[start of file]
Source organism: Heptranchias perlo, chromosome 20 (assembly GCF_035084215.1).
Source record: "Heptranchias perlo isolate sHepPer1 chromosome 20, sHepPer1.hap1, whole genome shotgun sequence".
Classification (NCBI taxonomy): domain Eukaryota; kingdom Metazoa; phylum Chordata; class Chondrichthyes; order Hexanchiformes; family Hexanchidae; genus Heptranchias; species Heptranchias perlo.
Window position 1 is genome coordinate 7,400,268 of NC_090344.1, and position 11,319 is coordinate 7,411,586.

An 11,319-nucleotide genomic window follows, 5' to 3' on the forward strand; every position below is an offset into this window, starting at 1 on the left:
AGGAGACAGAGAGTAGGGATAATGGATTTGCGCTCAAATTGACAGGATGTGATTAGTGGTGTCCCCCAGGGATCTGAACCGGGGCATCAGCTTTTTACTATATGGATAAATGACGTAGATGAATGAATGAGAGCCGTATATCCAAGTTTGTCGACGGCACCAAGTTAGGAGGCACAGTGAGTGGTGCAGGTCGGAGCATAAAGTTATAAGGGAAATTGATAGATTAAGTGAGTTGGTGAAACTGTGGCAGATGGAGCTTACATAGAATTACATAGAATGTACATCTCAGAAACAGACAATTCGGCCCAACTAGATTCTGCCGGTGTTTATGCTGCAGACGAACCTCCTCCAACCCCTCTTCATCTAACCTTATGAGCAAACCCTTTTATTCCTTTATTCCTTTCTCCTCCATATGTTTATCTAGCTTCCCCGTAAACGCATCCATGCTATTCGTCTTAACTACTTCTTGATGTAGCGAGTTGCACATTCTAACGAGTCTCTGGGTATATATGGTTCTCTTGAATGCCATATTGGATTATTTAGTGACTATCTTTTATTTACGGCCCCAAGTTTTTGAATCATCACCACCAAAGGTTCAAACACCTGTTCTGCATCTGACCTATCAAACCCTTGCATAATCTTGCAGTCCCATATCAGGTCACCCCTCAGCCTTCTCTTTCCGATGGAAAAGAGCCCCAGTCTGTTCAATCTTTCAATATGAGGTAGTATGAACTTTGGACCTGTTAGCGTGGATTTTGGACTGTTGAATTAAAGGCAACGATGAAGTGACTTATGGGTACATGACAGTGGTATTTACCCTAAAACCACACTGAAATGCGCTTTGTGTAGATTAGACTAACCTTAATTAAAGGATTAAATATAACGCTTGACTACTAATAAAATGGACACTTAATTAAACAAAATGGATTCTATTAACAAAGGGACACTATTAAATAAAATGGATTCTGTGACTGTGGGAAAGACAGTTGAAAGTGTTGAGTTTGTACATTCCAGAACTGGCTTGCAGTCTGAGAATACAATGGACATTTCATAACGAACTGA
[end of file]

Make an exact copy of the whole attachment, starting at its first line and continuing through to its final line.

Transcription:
Source organism: Heptranchias perlo, chromosome 20 (assembly GCF_035084215.1).
Source record: "Heptranchias perlo isolate sHepPer1 chromosome 20, sHepPer1.hap1, whole genome shotgun sequence".
Classification (NCBI taxonomy): domain Eukaryota; kingdom Metazoa; phylum Chordata; class Chondrichthyes; order Hexanchiformes; family Hexanchidae; genus Heptranchias; species Heptranchias perlo.
Window position 1 is genome coordinate 7,400,268 of NC_090344.1, and position 11,319 is coordinate 7,411,586.

An 11,319-nucleotide genomic window follows, 5' to 3' on the forward strand; every position below is an offset into this window, starting at 1 on the left:
AGGAGACAGAGAGTAGGGATAATGGATTTGCGCTCAAATTGACAGGATGTGATTAGTGGTGTCCCCCAGGGATCTGAACCGGGGCATCAGCTTTTTACTATATGGATAAATGACGTAGATGAATGAATGAGAGCCGTATATCCAAGTTTGTCGACGGCACCAAGTTAGGAGGCACAGTGAGTGGTGCAGGTCGGAGCATAAAGTTATAAGGGAAATTGATAGATTAAGTGAGTTGGTGAAACTGTGGCAGATGGAGCTTACATAGAATTACATAGAATGTACATCTCAGAAACAGACAATTCGGCCCAACTAGATTCTGCCGGTGTTTATGCTGCAGACGAACCTCCTCCAACCCCTCTTCATCTAACCTTATGAGCAAACCCTTTTATTCCTTTATTCCTTTCTCCTCCATATGTTTATCTAGCTTCCCCGTAAACGCATCCATGCTATTCGTCTTAACTACTTCTTGATGTAGCGAGTTGCACATTCTAACGAGTCTCTGGGTATATATGGTTCTCTTGAATGCCATATTGGATTATTTAGTGACTATCTTTTATTTACGGCCCCAAGTTTTTGAATCATCACCACCAAAGGTTCAAACACCTGTTCTGCATCTGACCTATCAAACCCTTGCATAATCTTGCAGTCCCATATCAGGTCACCCCTCAGCCTTCTCTTTCCGATGGAAAAGAGCCCCAGTCTGTTCAATCTTTCAATATGAGGTAGTATGAACTTTGGACCTGTTAGCGTGGATTTTGGACTGTTGAATTAAAGGCAACGATGAAGTGACTTATGGGTACATGACAGTGGTATTTACCCTAAAACCACACTGAAATGCGCTTTGTGTAGATTAGACTAACCTTAATTAAAGGATTAAATATAACGCTTGACTACTAATAAAATGGACACTTAATTAAACAAAATGGATTCTATTAACAAAGGGACACTATTAAATAAAATGGATTCTGTGACTGTGGGAAAGACAGTTGAAAGTGTTGAGTTTGTACATTCCAGAACTGGCTTGCAGTCTGAGAATACAATGGACATTTCATAACGAACTGA